In most people, intestines contract and expand in a regular motion to move food through the digestive system. But for those with irritable bowel syndrome, or IBS, the muscles work overtime and force food out of the system much quicker, which can cause a whole host of problems.
Stress affects everyone at one time or another – but it doesn’t have to rule your life! By understanding where your stress comes from, you can develop techniques to help reduce your stress and feel better emotionally and physically. Not only do stress reduction techniques help you feel happier, they can help prevent stress-related health problems like heart disease, obesity and accelerated aging.
Cooking is as much of an art as it is a science, but when your doctor’s telling you that it’s time to reduce your sodium intake, it can be tricky to keep the magic in the kitchen.
The good news is that there are lots of alternatives to salt and salty flavorings, if you’re willing to experiment a little. You’ll be surprised at the depths and layers of flavors you can add to your mom’s old recipes with a little improvisation.
Welcoming spring means a lot of things: new stands of vibrantly green grass, tender buds on all the trees, the return of singing song birds, but it also means it’s time for spring allergy season.
If you’re an allergy sufferer, you know the seasonal ritual of antihistamines, nasal sprays, nasal rinses and constant checks of the pollen count before you can step foot outside. Spring doesn’t have to be a mixed blessing though — there are plenty of easy ways to reduce symptoms without sacrificing those early season sun rays.
Florida Health Care Plans has announced the addition of a new health benefit to its medical plans, Doctor On Demand!
Doctor On Demand (DOD) provides video visits with board certified physicians and licensed psychologists via smartphone, tablet or computer, and is available to members enrolled in FHCP medical benefits. The Doctor on Demand co-pay will be similar to a PCP co-pay.
Your body does a million amazing things every day, but few of your organs work as hard as your kidneys at keeping your body free of waste and stabilizing your electrolytes.
Each of your kidneys is made up of about a million nephrons, filtering units that help the kidneys do their primary job: cleaning your blood. Every day, your kidneys filter 120 to 150 quarts of blood in order to produce one to two quarts of urine. All this hard work helps to keep your blood composition consistent so that the rest of your body can function at its best.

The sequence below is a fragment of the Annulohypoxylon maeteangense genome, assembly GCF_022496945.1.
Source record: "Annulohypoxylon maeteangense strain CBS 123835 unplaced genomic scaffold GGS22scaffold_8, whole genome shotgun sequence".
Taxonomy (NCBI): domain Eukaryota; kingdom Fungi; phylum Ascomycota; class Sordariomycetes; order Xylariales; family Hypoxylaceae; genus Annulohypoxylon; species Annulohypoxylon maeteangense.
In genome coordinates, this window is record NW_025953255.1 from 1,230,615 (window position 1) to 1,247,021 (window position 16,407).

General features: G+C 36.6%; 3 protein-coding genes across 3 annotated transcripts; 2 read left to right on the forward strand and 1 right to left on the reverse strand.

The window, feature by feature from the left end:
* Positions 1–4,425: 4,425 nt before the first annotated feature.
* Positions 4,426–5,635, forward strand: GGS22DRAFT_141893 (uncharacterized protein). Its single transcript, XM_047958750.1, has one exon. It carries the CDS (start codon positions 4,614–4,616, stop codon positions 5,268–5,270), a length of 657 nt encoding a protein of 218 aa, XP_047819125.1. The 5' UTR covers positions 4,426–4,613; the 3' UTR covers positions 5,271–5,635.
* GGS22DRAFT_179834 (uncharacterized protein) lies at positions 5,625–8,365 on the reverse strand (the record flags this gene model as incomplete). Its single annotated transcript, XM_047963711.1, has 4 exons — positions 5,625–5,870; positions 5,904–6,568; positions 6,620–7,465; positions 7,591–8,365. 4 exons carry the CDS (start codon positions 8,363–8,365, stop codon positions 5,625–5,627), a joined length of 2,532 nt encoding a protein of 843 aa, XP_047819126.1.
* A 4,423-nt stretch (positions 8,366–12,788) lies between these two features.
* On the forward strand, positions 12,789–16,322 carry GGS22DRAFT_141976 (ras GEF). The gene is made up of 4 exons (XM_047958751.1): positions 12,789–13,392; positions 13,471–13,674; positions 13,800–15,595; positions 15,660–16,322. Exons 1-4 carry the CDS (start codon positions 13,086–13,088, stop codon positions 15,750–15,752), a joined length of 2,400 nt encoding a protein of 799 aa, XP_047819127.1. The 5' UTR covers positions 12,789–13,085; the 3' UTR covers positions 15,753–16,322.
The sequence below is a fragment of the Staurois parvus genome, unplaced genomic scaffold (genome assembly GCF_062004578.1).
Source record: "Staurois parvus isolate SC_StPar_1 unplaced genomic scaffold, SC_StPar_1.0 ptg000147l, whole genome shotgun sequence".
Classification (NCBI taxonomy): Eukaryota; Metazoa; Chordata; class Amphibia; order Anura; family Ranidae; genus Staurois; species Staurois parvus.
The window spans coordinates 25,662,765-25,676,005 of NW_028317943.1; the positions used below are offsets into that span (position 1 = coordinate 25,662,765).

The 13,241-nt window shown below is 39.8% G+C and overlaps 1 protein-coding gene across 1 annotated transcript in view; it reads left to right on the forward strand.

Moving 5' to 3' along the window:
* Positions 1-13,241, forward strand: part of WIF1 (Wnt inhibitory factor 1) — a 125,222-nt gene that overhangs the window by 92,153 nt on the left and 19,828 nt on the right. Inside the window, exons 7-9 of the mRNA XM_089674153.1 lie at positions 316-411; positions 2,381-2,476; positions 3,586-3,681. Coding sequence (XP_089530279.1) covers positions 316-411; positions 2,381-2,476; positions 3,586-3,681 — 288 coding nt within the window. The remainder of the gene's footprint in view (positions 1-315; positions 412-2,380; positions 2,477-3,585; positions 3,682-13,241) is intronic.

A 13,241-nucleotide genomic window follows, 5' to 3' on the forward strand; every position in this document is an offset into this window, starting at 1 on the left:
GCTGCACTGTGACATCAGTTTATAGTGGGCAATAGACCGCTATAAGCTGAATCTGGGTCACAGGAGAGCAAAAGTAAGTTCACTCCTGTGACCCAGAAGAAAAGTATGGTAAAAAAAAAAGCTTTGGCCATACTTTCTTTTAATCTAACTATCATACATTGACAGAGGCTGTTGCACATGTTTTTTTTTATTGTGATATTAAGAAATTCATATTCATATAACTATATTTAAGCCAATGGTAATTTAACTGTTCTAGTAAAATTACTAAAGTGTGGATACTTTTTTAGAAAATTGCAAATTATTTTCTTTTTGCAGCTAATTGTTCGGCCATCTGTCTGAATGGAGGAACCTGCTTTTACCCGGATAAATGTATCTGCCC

Even though your kidneys are able to do these amazing acts of filtration, they can be damaged by lifestyle choices and disease. That’s why it’s important that you do what you can to help keep your kidneys healthy today and for the long run.
Americans are increasingly more health-conscious, insisting on healthier foods in the grocery store and better reporting of product ingredients.
But even as we’re demanding changes to our food supply, many among us still struggle with understanding exactly what’s in each and every package on the store shelves. This is where carefully reading nutrition labels can make a huge difference.
Along with being nice to their siblings, one of the most important things small children need to learn is how to make healthy food choices. Navigating the food scene can be tricky for parents, but when your kids actually want to eat their broccoli, you can focus on more important battles, like getting them to clean up their bedrooms.
Every year, nearly 800,000 Americans will have a stroke. As many as 130,000 of those people will die, accounting for one in 20 deaths annually.
When you consider that 49 percent of Americans have at least one of the three main stroke risk factors (high blood pressure, high cholesterol and being a smoker), you can see just how important it is that everyone know the signs and symptoms of a stroke so that they may be able to help a friend or family member in trouble.